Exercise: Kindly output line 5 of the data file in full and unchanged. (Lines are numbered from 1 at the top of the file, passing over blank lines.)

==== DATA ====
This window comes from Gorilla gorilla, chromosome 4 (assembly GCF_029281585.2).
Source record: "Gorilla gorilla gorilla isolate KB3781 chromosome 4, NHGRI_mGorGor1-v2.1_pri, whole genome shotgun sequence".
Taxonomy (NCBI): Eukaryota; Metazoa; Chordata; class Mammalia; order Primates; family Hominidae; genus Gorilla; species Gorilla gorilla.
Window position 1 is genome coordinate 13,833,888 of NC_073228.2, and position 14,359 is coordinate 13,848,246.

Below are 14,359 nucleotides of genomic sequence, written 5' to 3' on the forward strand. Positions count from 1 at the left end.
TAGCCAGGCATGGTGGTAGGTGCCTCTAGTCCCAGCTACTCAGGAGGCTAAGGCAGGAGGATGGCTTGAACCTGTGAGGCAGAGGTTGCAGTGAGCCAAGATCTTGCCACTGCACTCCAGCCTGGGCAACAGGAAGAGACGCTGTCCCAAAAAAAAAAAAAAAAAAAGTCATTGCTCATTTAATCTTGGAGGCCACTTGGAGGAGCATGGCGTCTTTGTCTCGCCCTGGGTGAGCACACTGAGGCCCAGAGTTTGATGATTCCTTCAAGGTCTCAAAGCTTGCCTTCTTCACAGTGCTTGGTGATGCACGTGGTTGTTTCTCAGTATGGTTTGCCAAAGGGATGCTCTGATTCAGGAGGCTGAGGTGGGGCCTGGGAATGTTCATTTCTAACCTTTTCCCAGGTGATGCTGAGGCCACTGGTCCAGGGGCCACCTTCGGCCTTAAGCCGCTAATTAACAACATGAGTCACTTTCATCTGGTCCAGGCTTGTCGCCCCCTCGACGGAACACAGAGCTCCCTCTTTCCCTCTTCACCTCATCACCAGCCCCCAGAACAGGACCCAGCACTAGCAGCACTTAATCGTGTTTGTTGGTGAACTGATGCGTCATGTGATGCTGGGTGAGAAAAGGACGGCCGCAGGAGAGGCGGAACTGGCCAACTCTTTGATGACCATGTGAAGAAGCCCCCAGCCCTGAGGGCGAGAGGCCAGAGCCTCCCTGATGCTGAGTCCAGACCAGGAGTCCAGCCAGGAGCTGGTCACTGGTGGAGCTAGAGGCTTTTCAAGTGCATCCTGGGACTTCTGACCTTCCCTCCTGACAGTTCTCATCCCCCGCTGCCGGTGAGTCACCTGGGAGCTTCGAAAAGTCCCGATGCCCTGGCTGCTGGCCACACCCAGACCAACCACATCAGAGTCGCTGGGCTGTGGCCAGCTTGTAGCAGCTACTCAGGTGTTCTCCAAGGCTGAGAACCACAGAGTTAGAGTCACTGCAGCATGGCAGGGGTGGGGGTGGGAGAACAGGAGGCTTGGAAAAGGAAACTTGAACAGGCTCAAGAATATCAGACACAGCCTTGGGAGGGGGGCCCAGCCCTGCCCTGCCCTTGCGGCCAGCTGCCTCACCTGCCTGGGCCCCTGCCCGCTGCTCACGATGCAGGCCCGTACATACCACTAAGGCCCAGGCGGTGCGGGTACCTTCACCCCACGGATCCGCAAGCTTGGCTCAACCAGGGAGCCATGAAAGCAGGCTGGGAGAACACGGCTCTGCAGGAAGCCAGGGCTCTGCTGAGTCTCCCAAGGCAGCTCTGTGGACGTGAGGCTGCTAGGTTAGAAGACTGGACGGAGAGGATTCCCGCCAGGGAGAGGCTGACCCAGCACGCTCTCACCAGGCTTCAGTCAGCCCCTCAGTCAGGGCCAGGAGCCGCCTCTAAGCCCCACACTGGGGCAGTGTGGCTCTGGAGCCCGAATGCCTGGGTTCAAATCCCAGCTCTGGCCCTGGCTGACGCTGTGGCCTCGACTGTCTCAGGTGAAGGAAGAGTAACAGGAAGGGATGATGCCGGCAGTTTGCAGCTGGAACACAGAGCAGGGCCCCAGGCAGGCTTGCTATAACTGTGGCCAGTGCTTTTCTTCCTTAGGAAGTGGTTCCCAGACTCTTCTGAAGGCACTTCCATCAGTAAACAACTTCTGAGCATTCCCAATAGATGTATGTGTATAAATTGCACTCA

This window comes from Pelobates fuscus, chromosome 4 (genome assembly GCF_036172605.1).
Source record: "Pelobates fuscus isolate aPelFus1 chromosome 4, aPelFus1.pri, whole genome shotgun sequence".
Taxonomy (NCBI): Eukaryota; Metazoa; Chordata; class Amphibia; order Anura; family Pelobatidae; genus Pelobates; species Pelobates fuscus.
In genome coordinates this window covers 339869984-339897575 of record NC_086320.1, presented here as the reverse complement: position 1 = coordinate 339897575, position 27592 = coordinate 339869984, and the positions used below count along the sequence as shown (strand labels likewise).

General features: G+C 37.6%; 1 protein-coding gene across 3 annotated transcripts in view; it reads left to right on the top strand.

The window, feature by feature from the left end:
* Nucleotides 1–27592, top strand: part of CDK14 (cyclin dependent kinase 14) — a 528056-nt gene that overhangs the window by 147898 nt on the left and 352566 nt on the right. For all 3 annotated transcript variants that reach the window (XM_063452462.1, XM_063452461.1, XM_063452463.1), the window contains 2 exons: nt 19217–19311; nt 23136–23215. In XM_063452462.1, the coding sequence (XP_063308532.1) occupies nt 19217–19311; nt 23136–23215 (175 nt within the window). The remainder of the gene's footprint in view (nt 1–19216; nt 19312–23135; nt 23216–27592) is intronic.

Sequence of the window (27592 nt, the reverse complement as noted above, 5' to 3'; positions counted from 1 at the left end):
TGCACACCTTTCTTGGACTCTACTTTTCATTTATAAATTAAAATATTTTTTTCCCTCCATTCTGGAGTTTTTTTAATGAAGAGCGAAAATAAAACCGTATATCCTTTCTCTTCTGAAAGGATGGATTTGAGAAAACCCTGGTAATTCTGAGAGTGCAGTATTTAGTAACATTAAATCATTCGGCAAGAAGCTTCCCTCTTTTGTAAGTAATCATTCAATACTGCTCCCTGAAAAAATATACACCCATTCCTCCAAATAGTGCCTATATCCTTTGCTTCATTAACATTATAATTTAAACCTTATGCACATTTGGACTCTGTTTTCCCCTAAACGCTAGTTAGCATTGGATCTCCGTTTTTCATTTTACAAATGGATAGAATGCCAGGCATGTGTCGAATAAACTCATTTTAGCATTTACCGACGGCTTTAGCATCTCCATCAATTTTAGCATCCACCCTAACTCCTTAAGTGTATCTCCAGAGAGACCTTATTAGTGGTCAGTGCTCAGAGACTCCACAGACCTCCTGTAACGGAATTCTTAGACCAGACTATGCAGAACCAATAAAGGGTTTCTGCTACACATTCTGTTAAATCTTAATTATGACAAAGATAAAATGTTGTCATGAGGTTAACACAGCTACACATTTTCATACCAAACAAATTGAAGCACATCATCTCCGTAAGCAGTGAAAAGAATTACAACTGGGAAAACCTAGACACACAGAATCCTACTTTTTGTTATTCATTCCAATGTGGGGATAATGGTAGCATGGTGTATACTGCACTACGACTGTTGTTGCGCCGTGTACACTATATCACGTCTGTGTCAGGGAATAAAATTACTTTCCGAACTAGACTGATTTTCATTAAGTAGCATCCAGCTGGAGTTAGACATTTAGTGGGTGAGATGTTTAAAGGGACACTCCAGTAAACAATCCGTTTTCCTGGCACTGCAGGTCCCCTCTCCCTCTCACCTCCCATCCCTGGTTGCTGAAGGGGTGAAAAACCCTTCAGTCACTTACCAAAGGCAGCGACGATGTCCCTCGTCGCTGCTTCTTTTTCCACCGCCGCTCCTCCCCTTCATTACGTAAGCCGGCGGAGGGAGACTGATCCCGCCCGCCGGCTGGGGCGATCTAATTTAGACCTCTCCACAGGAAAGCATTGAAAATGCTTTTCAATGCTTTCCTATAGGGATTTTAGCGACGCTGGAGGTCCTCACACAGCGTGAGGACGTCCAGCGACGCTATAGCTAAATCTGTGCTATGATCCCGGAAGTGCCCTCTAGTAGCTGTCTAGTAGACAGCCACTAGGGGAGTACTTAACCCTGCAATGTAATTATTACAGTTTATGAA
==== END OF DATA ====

Below are 14,359 nucleotides of genomic sequence, written 5' to 3' on the forward strand. Positions count from 1 at the left end.